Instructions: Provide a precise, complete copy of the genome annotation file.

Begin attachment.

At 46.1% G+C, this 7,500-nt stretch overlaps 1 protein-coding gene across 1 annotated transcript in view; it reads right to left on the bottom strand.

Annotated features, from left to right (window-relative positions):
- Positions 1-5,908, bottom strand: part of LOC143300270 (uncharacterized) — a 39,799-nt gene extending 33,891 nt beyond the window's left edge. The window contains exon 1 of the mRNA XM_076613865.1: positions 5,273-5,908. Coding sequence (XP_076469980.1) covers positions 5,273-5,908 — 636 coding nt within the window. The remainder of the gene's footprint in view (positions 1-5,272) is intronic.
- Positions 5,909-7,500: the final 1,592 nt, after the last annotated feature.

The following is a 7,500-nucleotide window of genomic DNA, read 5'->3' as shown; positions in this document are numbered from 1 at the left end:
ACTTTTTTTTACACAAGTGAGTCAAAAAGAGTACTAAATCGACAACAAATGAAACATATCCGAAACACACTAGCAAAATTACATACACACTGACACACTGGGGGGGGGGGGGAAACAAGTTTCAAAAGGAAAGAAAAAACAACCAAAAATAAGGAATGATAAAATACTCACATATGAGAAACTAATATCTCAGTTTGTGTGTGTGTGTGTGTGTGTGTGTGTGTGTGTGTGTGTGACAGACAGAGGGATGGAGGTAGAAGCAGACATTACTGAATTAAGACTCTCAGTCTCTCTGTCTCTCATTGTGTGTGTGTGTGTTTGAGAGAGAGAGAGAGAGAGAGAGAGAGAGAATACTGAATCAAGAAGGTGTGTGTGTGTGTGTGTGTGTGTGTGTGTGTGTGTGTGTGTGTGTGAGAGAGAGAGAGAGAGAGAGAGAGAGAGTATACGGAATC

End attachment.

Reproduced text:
At 46.1% G+C, this 7,500-nt stretch overlaps 1 protein-coding gene across 1 annotated transcript in view; it reads right to left on the bottom strand.

Annotated features, from left to right (window-relative positions):
- Positions 1-5,908, bottom strand: part of LOC143300270 (uncharacterized) — a 39,799-nt gene extending 33,891 nt beyond the window's left edge. The window contains exon 1 of the mRNA XM_076613865.1: positions 5,273-5,908. Coding sequence (XP_076469980.1) covers positions 5,273-5,908 — 636 coding nt within the window. The remainder of the gene's footprint in view (positions 1-5,272) is intronic.
- Positions 5,909-7,500: the final 1,592 nt, after the last annotated feature.

The following is a 7,500-nucleotide window of genomic DNA, read 5'->3' as shown; positions in this document are numbered from 1 at the left end:
ACTTTTTTTTACACAAGTGAGTCAAAAAGAGTACTAAATCGACAACAAATGAAACATATCCGAAACACACTAGCAAAATTACATACACACTGACACACTGGGGGGGGGGGGGAAACAAGTTTCAAAAGGAAAGAAAAAACAACCAAAAATAAGGAATGATAAAATACTCACATATGAGAAACTAATATCTCAGTTTGTGTGTGTGTGTGTGTGTGTGTGTGTGTGTGTGTGTGTGACAGACAGAGGGATGGAGGTAGAAGCAGACATTACTGAATTAAGACTCTCAGTCTCTCTGTCTCTCATTGTGTGTGTGTGTGTTTGAGAGAGAGAGAGAGAGAGAGAGAGAGAGAATACTGAATCAAGAAGGTGTGTGTGTGTGTGTGTGTGTGTGTGTGTGTGTGTGTGTGTGTGTGAGAGAGAGAGAGAGAGAGAGAGAGAGAGTATACGGAATC